You never want to kick a nation when it’s down. It’s time, though, to consider the depth of Japan’s coming recession.
A week ago, before radiation fears prompted a mass exodus from Tokyo, a downturn was of the “if” variety. Japan’s prospects then dimmed with each passing day of blackouts and panicked news reports. The questions now are when the recession will officially begin, how bad it will be and when might it end?
There’s this bizarre notion that Japan’s crisis is a non- event for the world economy -- that at just 9 percent of global gross domestic product, Japan’s zigs and zags mean little. And besides, it’s thought, the Group of Seven stepped in to cap the yen and all’s well again. Perhaps. Yet Japan’s near-term trajectory may surprise the global bulls out there.
The G-7’s intervention halted the yen’s rally to a postwar high of 76.25. It was a rare success for a grouping so out of its depth as America’s economy burned in 2008 and Europe’s debt crisis heated up in recent months. The G-7 showed that multilateralism may be making a comeback.
The international response to Japan’s disaster has been rapid, heartfelt and genuine. China and other regional rivals put aside contentious issues, and Asian relations will be better off for it. There’s also reason to hope this crisis catalyzes a sclerotic leadership class to put Japan on a more dynamic course. Count Sony Corp. Chairman Howard Stringer among those who hope recovery efforts will jump-start the lagging economy as the country uses savings to rebuild.
Yet the fallout from what some pundits call Japan’s “BP moment” is broadening as we speak. In a perfect world, rebuilding efforts would help GDP in the second half of 2011. Lots of infrastructure needs to be restored in Japan’s northeastern Tohoku region, which accounts for roughly 8 percent of the economy.
The trouble is the intangibleness of Japan’s current situation. Many worry that aftershocks and rolling blackouts following the March 11 earthquake are with us indefinitely. That augurs poorly both for business investment and household spending for the remainder of 2011. Household savings may soar as Japanese worry about another huge temblor or tsunami.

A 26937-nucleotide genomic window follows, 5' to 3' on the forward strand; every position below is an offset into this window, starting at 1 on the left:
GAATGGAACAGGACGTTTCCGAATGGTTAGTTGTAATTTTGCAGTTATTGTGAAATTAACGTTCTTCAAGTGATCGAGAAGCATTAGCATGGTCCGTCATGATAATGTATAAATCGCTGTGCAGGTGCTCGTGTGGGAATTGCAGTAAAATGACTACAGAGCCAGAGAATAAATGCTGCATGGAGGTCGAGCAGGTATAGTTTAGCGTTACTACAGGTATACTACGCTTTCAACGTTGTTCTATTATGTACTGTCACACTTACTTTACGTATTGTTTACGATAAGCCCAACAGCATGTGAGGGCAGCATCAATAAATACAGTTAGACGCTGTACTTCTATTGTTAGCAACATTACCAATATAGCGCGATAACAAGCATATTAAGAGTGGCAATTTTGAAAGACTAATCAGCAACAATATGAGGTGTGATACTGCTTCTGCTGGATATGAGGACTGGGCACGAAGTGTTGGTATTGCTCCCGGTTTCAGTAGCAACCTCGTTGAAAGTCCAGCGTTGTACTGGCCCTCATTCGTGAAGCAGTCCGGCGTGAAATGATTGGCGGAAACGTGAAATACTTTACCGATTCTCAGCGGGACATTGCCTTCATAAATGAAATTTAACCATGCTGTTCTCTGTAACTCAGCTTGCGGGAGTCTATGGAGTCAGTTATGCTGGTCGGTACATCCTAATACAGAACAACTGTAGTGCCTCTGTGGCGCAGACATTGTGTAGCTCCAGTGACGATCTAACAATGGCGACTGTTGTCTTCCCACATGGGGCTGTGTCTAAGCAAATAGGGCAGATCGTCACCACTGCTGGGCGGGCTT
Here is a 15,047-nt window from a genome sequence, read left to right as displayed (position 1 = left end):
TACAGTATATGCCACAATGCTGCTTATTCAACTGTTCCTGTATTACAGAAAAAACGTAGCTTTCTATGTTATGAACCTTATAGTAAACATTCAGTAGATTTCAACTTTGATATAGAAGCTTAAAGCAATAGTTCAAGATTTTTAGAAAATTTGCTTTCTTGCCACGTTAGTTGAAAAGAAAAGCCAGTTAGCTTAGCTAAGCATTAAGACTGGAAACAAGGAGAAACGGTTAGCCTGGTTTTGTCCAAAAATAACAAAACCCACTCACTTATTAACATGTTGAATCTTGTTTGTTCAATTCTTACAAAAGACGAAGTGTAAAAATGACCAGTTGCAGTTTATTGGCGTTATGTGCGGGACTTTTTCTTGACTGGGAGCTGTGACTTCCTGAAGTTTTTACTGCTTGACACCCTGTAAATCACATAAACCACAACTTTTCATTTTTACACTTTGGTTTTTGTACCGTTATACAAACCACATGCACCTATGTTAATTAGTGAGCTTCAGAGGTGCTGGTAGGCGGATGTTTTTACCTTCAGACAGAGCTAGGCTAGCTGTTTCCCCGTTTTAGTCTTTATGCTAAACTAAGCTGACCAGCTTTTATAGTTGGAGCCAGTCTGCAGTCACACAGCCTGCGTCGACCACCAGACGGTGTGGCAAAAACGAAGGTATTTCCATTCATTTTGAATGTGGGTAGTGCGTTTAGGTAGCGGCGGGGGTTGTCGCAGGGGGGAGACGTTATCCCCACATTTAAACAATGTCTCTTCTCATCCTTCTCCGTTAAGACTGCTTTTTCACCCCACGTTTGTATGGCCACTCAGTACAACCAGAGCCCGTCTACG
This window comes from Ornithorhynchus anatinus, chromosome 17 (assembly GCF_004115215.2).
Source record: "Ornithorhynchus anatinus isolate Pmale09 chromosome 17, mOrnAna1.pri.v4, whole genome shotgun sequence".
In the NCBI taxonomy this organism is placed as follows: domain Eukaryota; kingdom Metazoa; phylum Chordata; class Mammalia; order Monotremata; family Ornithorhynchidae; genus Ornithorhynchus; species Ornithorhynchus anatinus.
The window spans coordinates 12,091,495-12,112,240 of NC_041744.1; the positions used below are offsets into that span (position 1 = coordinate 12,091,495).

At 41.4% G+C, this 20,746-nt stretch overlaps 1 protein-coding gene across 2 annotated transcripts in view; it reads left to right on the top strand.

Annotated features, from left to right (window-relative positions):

Events at two of Japan’s most fabled names -- Toyota Motor Corp. and Sony Corp. -- tell the story. Both face worst-case scenarios of long-term production shortfalls as scores of plants remain closed and workers are idled. And this will be playing out for weeks, if not months, to come as the nuclear reactors Japan Inc. took for granted stay offline.
Myriad other industries will be affected as shipments of chemicals, plastics, steel and other metals, precision ball bearings and electronic components are disrupted indefinitely. It’s certainly possible that reconstruction efforts near Sendai will pick up some of the economic slack, but not all.
Let’s consider, too, the nascent backlash against all things Japanese. It started with sushi. In Hong Kong, the Mandarin Oriental International Ltd.’s flagship and the city’s Four Seasons Hotel stopped buying food from Japan. In Taiwan, a small amount of radiation found in a shipment of peas is the first case of such contamination on imports from Japan, the Associated Press reported yesterday.
A backlash in mainland China would be especially painful. China turned away a Japanese cargo plane operated by All Nippon Airways Co. at Dalian airport. Authorities said the plane’s shipment, which departed from near Tokyo on March 16, had radiation levels that exceeded limits. A sense of wariness about the Japan brand among 1.3 billion can’t be good news for Asia’s second-biggest economy.
Of course, all this could be a boon for value investors. In the days before the quake, Goldman Sachs Group Inc. and David Herro of Oakmark International Fund were among those viewing Japanese equities as significantly undervalued. Even Marc Faber, publisher of the Gloom, Boom & Doom report, says it’s time to buy and hold Japanese stocks. Well, now they are cheap for sure.
Yet on top of the uncertainty factor emanating from the Fukushima Dai-Ichi nuclear power plant, Japan is afflicted by political paralysis. Prime Minister Naoto Kan invited the head of the largest opposition party to join his cabinet to build political support for its battle to contain the nation’s deepest postwar crisis. Sadakazu Tanigaki, who leads the Liberal Democratic Party, declined.
Folks, this is no time for partisanship.
Japan didn’t enter this crisis in a position of strength. Its economy shrank at an annualized 1.3 percent rate in the three months ended Dec. 31. Even before the quake, Japan had the world’s largest public debt and arguably the lowest interest rates.
And now this. The surge in the yen -- as traders front-run a massive repatriation of money to Japan by insurance companies -- is a reminder that the quake is the stimulus package that Japan didn’t want.
There’s every reason to think Japan will bounce back in the long run. Unless Japan gets a decisive handle on this uncertainty factor, its prospects will darken in the short run.
Still think that’s not a worry for the global economy?
(William Pesek is a Bloomberg News columnist. The opinions expressed are his own.)
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